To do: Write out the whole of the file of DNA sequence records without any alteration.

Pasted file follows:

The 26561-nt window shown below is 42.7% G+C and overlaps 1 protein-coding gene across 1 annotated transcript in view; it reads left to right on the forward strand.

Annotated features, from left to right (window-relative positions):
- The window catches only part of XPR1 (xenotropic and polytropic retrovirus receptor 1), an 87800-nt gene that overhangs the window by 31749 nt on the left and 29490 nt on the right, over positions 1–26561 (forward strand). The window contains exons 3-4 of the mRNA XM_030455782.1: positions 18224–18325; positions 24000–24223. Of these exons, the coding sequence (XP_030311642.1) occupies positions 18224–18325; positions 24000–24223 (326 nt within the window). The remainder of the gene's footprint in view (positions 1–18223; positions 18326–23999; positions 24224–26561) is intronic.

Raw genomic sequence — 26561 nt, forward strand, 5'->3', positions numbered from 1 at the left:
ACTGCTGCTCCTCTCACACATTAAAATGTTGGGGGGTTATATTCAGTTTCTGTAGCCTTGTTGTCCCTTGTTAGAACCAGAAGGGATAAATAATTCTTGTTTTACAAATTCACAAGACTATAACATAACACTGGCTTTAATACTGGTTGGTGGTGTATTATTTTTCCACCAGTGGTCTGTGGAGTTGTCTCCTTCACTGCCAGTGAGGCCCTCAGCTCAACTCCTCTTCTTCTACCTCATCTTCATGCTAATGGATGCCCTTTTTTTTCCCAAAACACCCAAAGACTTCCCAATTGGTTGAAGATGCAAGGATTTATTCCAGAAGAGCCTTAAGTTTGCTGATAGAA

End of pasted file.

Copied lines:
The 26561-nt window shown below is 42.7% G+C and overlaps 1 protein-coding gene across 1 annotated transcript in view; it reads left to right on the forward strand.

Annotated features, from left to right (window-relative positions):
- The window catches only part of XPR1 (xenotropic and polytropic retrovirus receptor 1), an 87800-nt gene that overhangs the window by 31749 nt on the left and 29490 nt on the right, over positions 1–26561 (forward strand). The window contains exons 3-4 of the mRNA XM_030455782.1: positions 18224–18325; positions 24000–24223. Of these exons, the coding sequence (XP_030311642.1) occupies positions 18224–18325; positions 24000–24223 (326 nt within the window). The remainder of the gene's footprint in view (positions 1–18223; positions 18326–23999; positions 24224–26561) is intronic.

Raw genomic sequence — 26561 nt, forward strand, 5'->3', positions numbered from 1 at the left:
ACTGCTGCTCCTCTCACACATTAAAATGTTGGGGGGTTATATTCAGTTTCTGTAGCCTTGTTGTCCCTTGTTAGAACCAGAAGGGATAAATAATTCTTGTTTTACAAATTCACAAGACTATAACATAACACTGGCTTTAATACTGGTTGGTGGTGTATTATTTTTCCACCAGTGGTCTGTGGAGTTGTCTCCTTCACTGCCAGTGAGGCCCTCAGCTCAACTCCTCTTCTTCTACCTCATCTTCATGCTAATGGATGCCCTTTTTTTTCCCAAAACACCCAAAGACTTCCCAATTGGTTGAAGATGCAAGGATTTATTCCAGAAGAGCCTTAAGTTTGCTGATAGAA